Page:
"This is the most exciting block as we start to see who we are going to be this season, who is in shape, who’s skills have improved and who is showing the coaches they have a complete understanding of how we want to play. It's a critical block. We aim to break for Christmas with 90% of our philosophy downloaded into the players, well-rehearsed and tested under fatigue. When we get back from the break, we have 3 pre-season games to tweak and adjust things before we go to France to put a marker down."
Sports tend to err on the side of caution and stick to what they know. Rugby League is no different, and standing still is going backwards in the modern age. Richardson insists that despite his background in a similar sport, the 15-man code, all sports have common denominators and learning that helps Coaches understand that you can learn from every sport.
We’re trying to do things a bit differently, big focus on movement skills, speed of movement, co-ordination development etc BUT you still have to move some tin at some point. Varied intensities, varied speeds at varied volumes. #StayStrong pic.twitter.com/afB5u4N3v1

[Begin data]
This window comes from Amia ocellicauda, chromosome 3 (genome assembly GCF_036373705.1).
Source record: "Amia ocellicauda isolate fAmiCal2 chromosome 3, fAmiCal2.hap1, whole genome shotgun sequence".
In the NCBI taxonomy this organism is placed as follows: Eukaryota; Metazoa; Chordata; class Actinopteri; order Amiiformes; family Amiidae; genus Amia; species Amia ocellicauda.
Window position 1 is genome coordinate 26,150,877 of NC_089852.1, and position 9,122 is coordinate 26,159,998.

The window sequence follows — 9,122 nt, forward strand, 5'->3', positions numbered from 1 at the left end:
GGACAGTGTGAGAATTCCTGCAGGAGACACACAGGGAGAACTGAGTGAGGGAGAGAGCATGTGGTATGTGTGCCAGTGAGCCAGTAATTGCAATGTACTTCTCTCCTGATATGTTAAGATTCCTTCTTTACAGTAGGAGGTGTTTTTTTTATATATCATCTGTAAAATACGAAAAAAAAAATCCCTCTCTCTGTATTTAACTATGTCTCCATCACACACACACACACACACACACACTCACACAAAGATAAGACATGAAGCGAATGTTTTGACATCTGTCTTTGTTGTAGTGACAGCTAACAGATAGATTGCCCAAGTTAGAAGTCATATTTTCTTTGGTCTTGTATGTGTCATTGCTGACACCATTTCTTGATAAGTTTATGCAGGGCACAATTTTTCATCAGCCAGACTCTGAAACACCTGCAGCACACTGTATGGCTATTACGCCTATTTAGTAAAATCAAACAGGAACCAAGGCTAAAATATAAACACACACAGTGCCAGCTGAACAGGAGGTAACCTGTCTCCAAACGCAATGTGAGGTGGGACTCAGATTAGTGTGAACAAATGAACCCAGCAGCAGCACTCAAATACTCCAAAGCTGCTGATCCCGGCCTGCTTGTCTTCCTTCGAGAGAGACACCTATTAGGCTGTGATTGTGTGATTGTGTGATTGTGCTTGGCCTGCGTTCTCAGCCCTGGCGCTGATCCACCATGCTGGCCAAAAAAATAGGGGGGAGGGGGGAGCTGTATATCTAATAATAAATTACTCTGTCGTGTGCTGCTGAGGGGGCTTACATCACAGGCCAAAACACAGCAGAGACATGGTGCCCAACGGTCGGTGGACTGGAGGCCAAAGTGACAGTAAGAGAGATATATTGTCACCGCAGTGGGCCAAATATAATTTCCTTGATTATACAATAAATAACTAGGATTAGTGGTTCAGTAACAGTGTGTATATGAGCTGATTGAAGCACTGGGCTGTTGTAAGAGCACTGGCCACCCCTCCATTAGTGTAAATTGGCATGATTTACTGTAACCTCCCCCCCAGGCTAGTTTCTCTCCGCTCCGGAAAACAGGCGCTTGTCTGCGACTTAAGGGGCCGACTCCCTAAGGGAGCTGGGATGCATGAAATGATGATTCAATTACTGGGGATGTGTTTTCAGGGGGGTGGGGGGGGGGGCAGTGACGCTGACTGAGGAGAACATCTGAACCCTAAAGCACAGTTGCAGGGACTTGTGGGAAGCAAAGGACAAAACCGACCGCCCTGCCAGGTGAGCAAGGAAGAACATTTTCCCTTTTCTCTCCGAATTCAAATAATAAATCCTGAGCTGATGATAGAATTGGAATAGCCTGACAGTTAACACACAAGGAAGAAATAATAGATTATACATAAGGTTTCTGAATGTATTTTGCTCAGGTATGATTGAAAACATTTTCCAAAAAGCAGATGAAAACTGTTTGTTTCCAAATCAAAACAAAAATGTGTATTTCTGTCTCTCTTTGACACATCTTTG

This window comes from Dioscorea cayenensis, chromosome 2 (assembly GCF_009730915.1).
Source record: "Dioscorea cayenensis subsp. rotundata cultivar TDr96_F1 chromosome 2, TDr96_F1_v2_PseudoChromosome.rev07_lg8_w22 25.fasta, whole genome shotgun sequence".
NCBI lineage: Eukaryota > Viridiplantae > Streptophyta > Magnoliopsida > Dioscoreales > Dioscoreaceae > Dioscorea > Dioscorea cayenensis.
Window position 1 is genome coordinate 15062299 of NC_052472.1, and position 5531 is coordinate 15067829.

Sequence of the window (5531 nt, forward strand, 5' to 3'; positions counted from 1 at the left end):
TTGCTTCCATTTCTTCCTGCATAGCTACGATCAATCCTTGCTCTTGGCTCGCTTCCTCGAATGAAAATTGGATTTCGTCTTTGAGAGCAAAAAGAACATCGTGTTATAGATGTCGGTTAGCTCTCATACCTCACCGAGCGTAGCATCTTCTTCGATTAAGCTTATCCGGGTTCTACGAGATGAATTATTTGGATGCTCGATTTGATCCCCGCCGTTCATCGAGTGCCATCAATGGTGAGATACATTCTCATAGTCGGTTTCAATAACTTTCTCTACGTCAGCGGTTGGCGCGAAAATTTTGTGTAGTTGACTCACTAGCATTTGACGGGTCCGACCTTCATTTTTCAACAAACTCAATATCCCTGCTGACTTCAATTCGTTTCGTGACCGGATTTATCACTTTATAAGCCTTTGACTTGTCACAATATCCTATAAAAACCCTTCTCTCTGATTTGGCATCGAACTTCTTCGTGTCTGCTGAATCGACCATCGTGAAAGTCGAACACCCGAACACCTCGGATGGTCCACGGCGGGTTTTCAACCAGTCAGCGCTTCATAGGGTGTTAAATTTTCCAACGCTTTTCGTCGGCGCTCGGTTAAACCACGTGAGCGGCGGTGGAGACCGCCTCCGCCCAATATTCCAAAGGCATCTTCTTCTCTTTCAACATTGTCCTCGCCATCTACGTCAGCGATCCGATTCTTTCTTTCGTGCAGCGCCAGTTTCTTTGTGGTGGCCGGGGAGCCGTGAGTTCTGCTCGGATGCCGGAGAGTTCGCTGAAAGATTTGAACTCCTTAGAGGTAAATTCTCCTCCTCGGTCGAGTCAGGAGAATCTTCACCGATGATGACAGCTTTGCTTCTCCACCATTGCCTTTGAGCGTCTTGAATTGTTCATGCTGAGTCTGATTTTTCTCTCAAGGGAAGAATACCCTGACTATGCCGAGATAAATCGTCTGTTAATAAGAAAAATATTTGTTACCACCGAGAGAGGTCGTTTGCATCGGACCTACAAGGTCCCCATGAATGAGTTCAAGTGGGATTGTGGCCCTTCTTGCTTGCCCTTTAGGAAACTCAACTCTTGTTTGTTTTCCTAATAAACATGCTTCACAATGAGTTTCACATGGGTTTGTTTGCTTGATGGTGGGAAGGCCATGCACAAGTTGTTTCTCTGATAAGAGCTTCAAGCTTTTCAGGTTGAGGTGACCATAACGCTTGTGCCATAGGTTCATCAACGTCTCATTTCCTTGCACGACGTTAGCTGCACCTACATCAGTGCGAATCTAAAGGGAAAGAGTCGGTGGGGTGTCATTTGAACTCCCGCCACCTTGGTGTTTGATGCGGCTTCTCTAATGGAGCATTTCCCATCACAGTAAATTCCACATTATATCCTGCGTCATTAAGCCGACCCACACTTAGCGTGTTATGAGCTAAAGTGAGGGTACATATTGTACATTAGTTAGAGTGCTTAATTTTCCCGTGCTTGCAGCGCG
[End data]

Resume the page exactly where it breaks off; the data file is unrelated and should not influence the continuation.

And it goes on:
— Ollie Richardson (@Fighterstrength) November 22, 2019
"Everybody thinks their Sport is special and outsiders don't understand, but all team sport operate off the same principles, manipulating space, manipulating people, maximising point-scoring when momentum is with you and minimising points scored against you when momentum has swung the other way.
"All sports have offence, defence and the transitions between the two. Once you understand that, the different sports just become those principles but with added constraints and rules sets. I like to think I bring a good understanding of developing team sport applicable speed training and contact & collision skills I learnt in MMA (mixed martial arts) with me… but we will see once the season kicks off."